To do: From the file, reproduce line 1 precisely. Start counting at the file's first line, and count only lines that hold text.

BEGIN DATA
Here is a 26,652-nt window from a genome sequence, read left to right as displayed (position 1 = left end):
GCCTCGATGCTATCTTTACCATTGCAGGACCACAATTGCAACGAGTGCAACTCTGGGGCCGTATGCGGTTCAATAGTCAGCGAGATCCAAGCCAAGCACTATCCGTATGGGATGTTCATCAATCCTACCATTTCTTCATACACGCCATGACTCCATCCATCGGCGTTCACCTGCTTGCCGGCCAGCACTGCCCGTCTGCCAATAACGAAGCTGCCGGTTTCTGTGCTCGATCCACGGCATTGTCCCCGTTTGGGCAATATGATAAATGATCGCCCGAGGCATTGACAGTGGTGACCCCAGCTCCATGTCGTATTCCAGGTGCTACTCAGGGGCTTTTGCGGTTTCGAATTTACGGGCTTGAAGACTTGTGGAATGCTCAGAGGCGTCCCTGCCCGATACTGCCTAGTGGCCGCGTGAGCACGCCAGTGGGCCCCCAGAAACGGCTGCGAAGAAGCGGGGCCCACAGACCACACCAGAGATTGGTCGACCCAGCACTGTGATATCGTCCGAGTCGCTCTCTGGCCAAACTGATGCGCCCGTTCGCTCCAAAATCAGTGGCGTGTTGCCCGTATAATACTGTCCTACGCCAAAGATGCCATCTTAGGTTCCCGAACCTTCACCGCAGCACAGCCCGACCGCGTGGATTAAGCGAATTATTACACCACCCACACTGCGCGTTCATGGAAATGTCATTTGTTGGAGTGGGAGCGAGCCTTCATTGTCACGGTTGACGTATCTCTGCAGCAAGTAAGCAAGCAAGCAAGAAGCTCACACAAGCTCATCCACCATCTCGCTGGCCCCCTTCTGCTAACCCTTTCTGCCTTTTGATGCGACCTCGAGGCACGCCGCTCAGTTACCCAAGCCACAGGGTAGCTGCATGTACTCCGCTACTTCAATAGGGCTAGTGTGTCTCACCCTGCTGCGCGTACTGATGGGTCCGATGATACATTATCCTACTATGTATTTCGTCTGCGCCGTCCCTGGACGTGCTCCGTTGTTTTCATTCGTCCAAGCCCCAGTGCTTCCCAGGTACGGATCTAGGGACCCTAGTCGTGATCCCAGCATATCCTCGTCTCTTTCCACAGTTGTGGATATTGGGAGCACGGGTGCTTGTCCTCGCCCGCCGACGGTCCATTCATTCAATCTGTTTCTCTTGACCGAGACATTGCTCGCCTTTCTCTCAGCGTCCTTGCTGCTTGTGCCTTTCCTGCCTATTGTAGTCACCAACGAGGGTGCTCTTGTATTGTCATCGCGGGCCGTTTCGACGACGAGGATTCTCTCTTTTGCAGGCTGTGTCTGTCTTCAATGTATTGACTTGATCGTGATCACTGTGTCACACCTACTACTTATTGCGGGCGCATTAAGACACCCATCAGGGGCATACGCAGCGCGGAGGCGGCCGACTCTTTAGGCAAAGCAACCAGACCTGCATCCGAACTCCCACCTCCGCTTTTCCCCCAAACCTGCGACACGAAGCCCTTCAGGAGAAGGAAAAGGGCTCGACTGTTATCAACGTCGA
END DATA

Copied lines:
Here is a 26,652-nt window from a genome sequence, read left to right as displayed (position 1 = left end):